With its exit from the EU, the UK finds itself facing new challenges in terms of data transfers. Not only with restricted countries such as the US or China, but now also with the EU and EEA, data transfers are only possible if certain safeguards and measures are observed.
In the following, we would like to give you an update on how data transfers are now structured and how you establish the right transfer tools for yourself.
First step of every transfer of data is to map its flows in
- the company itself,
- the group,
- to external service providers.
After mapping these data flows, you need to consider where the data importer is located. If the data importer is also located in the UK, meaning England, Scotland, Wales and Northern Ireland, no additional safeguards as stated in Chapter V of the UK GDPR are required. If, however, data is transferred to Crown dependencies or UK overseas territories, including Gibraltar, additional safeguards need to be implemented as shown below.
The first transmission tool to be checked should always be an adequacy regulation. The UK has adopted several such adequacy decisions, e.g. for the EEA states, which include Austria, Belgium, Bulgaria, Croatia, Cyprus, Czech Republic, Denmark, Estonia, Finland, France, Germany, Greece, Hungary, Ireland, Italy, Latvia, Lithuania, Luxembourg, Malta, Netherlands, Poland, Portugal, Romania, Slovakia, Slovenia, Spain, Sweden, Iceland, Norway and Liechtenstein.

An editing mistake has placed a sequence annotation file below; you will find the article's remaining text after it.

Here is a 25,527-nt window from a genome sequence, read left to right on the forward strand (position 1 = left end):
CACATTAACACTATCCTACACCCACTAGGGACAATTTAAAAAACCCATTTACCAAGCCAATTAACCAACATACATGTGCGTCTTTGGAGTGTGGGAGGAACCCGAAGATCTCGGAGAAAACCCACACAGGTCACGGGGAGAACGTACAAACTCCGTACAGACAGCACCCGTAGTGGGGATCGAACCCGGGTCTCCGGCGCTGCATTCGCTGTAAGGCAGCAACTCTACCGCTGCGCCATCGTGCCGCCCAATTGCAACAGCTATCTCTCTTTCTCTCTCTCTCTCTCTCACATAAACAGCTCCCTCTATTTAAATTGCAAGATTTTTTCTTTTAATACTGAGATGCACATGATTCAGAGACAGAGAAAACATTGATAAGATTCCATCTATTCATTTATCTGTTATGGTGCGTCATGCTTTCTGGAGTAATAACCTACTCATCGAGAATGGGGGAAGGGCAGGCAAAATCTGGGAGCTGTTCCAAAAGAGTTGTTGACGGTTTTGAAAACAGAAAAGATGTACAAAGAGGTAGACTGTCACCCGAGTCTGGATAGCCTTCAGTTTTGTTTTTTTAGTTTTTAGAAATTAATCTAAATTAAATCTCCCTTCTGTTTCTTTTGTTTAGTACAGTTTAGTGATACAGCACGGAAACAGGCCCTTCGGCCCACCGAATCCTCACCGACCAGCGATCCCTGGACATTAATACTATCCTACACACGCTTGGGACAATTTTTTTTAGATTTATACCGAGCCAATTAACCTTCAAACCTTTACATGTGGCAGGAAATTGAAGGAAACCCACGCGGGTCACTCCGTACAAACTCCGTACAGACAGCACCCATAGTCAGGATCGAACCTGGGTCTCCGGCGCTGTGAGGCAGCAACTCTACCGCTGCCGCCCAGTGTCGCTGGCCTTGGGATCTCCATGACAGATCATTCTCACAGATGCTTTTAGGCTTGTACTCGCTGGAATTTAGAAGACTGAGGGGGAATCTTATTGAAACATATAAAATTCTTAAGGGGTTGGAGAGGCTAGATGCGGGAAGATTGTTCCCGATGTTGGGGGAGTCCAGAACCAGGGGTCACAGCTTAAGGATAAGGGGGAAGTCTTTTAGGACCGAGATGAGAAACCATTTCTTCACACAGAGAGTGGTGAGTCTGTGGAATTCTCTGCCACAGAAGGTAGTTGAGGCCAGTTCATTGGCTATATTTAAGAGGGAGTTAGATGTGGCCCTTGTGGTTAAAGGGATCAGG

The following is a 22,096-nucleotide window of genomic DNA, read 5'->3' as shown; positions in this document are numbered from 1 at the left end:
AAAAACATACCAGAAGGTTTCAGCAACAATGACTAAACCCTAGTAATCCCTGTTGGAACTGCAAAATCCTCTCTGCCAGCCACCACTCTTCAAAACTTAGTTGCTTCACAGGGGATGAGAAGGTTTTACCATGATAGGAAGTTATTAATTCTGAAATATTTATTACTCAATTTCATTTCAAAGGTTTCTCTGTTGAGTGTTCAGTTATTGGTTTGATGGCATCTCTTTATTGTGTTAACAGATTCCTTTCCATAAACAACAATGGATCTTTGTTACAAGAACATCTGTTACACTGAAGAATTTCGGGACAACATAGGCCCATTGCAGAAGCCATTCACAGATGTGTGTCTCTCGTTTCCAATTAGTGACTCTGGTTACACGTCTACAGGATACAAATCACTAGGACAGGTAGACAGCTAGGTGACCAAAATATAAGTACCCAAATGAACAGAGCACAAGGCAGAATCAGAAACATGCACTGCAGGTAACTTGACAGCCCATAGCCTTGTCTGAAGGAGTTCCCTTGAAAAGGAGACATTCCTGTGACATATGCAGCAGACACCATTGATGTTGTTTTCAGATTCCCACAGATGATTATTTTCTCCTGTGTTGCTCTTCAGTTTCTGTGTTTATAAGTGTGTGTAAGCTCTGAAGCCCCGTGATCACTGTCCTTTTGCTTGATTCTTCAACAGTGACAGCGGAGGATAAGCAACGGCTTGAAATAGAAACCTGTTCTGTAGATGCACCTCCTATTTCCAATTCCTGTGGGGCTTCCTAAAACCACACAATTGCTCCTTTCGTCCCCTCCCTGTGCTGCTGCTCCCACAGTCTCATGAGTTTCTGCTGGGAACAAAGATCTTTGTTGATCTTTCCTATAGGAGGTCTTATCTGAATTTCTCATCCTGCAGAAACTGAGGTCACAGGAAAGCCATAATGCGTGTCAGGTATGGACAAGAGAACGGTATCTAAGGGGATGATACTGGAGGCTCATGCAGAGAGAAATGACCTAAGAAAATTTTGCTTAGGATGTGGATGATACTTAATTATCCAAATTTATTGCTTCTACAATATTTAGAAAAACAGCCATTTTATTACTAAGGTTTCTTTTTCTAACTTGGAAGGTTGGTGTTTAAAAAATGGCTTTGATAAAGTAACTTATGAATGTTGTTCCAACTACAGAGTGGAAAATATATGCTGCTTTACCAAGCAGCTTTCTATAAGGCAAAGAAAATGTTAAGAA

Other adequacy regulations exist for Gibraltar and those countries and territories which were covered by the EU Commission’s adequacy decisions adopted prior the 31 December 2020. Those decisions include Andorra, Argentina Guernsey, Ilse of Man, Israel, Jersey, New Zealand, Switzerland, Uruguay and partly Japan and Canada.
The UK has also adopted an adequacy decision with the Republic of Kores (South Korea) and is currently working in partnership to with other destinations to reach an adequacy decision under the UK GDPR. Those destinations include Australia, Brazil, Colombia, the Dubai International Financial Centre, India, Indonesia, Kenya, Singapore, and the US.
If an adequacy regulation is adopted, companies and bodies may send personal data to partners and service providers in such countries without taking any more measures to ensure safety of the data.
As long as no such regulation is given, additional safeguards are a must.
Art. 46 UK GDPR specifies further safeguards to be taken if there is no adequacy regulation for the restricted countries and personal data are to be transferred to these countries. Such measures are: